Scratcha DVA Fact Mix
And while we’re on the subject of Fact mixes, I really think Scratcha DVA’s addition to the series (dropping some 20 weeks after Cooly’s) encapsulated what was going on in the anthem end of the spectrum. DVA’s “I’m leaving”. Lil Silva’s “Seasons and Geeneus’ “Yellowtail” (whose pitch-wheeled synthline always reminded me a bit of the Count Duckula theme tune). He did however take us down more dimly lit streets, in the form of Felix Da Housecat’s “Big Fat Kick Drum” and Most Wanted Mega’s “Different Lextrix”, a track I see having some sort of affinity with the sound Egyptrixx pushed on his debut Night Slugs EP 2 years later, and Dj Mujava’s Township Funk.
This less soulful, more aggressive approach bears its teeth via a Rinse FM ‘Fantastic Four” guest show: a DJ/Producer supergroup comprised of a b2b2b2b Roska/DVA/D-Malice/Ill Blu. This show is interesting as it sees DVA toy with a more electro sound, Roska drop lost dubs, and future bangers being drawn for by Malice & Blue respectively. Hearing Roska introduce the mix by name-checking the record shops the Fantastic 4 release was available in seems weird now. Shops such as Uptown, Rhythm Division & Blackmarket have all since closed their doors and were responsible (I feel) for putting Funky on the shelves alongside Grime CDs (mixtapes being at the height of their popularity at this point) and transitioning people whose thirst for non-existent 140 vinyl could be quenched with tropical sounding plastic. I bought a stack of what I deemed to be “future classics” from shops at the time.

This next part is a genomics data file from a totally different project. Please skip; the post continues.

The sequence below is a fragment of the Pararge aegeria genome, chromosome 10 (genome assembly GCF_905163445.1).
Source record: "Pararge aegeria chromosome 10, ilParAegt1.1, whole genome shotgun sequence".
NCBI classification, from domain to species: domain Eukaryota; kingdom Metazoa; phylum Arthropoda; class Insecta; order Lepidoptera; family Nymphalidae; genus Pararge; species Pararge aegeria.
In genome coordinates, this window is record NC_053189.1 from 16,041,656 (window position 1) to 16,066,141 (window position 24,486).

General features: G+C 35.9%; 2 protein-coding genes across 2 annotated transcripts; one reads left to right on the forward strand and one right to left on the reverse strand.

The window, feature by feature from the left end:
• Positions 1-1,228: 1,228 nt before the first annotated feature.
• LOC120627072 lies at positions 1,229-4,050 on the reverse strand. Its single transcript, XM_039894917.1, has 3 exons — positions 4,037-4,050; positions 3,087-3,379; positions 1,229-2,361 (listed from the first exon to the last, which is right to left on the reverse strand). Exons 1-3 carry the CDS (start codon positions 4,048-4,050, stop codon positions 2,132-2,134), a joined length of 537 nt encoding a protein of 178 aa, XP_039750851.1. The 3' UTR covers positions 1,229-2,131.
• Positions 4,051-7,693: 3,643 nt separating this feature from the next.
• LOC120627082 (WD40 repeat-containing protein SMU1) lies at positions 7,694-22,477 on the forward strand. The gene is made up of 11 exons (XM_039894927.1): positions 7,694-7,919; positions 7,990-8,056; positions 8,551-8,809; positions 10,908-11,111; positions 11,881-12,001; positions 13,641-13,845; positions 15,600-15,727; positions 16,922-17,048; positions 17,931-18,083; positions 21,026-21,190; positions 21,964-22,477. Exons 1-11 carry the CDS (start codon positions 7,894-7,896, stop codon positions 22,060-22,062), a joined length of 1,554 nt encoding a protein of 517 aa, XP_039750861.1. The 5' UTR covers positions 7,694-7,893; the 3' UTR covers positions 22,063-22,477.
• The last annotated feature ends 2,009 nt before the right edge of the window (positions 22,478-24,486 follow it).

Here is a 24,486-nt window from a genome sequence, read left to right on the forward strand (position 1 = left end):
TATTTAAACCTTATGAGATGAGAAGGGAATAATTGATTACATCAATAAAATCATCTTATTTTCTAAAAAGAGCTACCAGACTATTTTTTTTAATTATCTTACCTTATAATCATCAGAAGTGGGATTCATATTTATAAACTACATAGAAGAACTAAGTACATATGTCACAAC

More from Marcus again, and this kicks things off with one of my favourite under-the-radar deep cuts DJ Mystery’s Speechless (ft. Natalie K) which reminds me of a summer holiday where I stayed in with the curtains drawn. I would listen regularly to him on Rinse and SubJam, and I think the reason I was so enthralled by this guy’s show at the time was the fact his foray into playing House seemed at odds with the Jammer’s-jaw-swinging grime-badguy persona I’d known him for as the head of Nasty Crew; like if you’d listened to the war dubs he’d made over the Nasty Crew beef it seemed hard to imagine him headlining shoes-n-shirts raves every weekend… but the world loves a villain, and especially one you know could kick the shit out of you with one hand whilst maintaining a grip on a champagne flute with the other.
When we talk about Grime form this era, we’re talking about MCs. This was waaay before the instrumental revival had surfaced and even I’d completely moved away from producing for them at this point. How this is relevant to the next mix you might ask? Because on Gabriel Heatwave’s XLR8R podcast he appointed himself the task of bringing MCs into the genre (albeit in acapella form obv.), and in a way kick-started a whirlwind summer of Patois embellishment akin to the Ragga Jungle controversy of ’94. In all honesty I think people just got bored of that trend quickly and it died out, but Bashment pirate radio did go mad for this, and I remember tuning in and hearing someone chatting over Claude VonStroke’s ‘Who’s Afraid of Detroit’, ffs.
Melanotan II / No Paco Rabanne is out now on No Pain In Pop. Order it here.